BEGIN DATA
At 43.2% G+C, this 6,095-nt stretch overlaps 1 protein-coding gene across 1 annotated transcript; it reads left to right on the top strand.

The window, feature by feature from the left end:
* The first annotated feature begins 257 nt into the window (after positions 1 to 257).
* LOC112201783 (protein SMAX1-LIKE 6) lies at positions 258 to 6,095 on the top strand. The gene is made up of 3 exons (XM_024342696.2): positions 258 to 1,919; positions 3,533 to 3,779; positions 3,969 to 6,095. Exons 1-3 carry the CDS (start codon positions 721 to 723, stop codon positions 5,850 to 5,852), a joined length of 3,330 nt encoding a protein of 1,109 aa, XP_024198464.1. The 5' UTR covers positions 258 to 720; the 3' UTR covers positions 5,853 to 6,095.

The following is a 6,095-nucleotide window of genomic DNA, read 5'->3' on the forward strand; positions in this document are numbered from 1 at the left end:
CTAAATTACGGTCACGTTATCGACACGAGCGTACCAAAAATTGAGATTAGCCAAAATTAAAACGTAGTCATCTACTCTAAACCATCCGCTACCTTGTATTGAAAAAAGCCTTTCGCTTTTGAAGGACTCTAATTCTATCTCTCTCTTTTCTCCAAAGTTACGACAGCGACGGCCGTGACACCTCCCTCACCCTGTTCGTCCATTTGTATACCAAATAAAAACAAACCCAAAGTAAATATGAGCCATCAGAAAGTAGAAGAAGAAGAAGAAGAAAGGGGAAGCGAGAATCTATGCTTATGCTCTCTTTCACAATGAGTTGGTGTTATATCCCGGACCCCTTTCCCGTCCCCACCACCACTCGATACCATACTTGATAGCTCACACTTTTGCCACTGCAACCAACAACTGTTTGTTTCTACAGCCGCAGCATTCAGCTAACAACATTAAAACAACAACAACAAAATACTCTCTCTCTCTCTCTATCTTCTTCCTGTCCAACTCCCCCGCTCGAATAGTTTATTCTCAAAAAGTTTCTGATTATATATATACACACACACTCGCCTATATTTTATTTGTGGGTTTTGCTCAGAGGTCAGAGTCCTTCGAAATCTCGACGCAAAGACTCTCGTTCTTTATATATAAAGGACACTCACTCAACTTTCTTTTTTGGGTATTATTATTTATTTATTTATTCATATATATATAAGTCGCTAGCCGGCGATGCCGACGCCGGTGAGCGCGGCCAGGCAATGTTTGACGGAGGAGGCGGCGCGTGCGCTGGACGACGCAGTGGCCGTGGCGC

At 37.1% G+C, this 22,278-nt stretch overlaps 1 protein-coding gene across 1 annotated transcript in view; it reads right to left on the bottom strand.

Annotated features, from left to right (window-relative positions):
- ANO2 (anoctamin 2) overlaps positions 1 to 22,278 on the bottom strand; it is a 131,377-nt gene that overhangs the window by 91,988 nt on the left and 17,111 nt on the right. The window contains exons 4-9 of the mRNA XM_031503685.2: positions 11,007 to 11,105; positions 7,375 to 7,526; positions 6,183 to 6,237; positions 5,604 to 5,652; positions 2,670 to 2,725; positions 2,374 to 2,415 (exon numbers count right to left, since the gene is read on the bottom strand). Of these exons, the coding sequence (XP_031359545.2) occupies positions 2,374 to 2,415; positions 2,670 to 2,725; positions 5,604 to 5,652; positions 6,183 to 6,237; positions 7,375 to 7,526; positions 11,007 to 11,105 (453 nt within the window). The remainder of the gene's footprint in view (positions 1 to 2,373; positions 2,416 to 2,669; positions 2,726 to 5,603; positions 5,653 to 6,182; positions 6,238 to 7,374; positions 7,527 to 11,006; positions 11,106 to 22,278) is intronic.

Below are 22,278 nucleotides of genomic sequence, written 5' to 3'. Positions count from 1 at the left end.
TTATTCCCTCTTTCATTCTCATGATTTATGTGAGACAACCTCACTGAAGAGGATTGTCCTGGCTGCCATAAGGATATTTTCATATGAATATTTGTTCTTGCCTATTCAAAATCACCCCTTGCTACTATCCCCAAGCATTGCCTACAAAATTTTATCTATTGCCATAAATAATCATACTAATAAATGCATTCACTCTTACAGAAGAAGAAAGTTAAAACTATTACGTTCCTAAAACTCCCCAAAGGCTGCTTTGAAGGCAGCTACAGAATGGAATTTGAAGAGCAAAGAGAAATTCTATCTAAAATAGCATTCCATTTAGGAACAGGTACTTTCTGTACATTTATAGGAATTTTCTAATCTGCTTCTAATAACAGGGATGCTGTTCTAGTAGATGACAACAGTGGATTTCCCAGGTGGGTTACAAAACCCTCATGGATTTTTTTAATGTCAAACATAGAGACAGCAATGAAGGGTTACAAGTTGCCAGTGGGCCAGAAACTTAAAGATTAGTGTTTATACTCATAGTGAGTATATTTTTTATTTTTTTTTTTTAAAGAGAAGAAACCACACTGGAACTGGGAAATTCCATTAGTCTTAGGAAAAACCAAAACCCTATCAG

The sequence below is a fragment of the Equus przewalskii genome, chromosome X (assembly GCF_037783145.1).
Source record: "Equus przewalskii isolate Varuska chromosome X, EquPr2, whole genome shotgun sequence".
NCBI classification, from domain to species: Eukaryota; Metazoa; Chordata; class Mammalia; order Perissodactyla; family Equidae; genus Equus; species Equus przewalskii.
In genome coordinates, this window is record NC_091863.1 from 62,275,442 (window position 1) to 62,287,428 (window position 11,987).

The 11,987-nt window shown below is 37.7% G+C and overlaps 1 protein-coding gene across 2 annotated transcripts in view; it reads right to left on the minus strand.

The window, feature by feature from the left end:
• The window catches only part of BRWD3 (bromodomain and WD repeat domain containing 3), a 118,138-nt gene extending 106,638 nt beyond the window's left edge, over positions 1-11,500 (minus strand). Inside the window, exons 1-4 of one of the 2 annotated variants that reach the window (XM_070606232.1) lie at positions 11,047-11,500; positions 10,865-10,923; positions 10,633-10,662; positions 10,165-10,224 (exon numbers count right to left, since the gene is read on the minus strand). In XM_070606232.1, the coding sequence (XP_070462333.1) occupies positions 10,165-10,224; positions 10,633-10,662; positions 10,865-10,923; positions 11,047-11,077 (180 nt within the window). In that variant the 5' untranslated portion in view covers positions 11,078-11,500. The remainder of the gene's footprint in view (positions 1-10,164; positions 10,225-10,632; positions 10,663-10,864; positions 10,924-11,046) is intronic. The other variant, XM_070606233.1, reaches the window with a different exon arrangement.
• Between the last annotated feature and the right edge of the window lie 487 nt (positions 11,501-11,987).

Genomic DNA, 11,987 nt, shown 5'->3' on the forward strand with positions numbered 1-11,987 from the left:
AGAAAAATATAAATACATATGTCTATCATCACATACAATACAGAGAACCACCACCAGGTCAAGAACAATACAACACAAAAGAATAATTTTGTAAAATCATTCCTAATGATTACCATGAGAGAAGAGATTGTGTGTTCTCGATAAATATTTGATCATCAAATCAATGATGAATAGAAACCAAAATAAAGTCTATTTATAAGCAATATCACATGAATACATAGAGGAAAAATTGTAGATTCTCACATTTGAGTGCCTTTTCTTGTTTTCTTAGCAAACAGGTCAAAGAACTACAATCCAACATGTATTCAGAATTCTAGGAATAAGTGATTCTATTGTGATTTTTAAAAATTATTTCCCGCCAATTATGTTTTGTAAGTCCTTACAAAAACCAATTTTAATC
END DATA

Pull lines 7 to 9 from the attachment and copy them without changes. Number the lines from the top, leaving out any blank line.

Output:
At 37.1% G+C, this 22,278-nt stretch overlaps 1 protein-coding gene across 1 annotated transcript in view; it reads right to left on the bottom strand.

Annotated features, from left to right (window-relative positions):
- ANO2 (anoctamin 2) overlaps positions 1 to 22,278 on the bottom strand; it is a 131,377-nt gene that overhangs the window by 91,988 nt on the left and 17,111 nt on the right. The window contains exons 4-9 of the mRNA XM_031503685.2: positions 11,007 to 11,105; positions 7,375 to 7,526; positions 6,183 to 6,237; positions 5,604 to 5,652; positions 2,670 to 2,725; positions 2,374 to 2,415 (exon numbers count right to left, since the gene is read on the bottom strand). Of these exons, the coding sequence (XP_031359545.2) occupies positions 2,374 to 2,415; positions 2,670 to 2,725; positions 5,604 to 5,652; positions 6,183 to 6,237; positions 7,375 to 7,526; positions 11,007 to 11,105 (453 nt within the window). The remainder of the gene's footprint in view (positions 1 to 2,373; positions 2,416 to 2,669; positions 2,726 to 5,603; positions 5,653 to 6,182; positions 6,238 to 7,374; positions 7,527 to 11,006; positions 11,106 to 22,278) is intronic.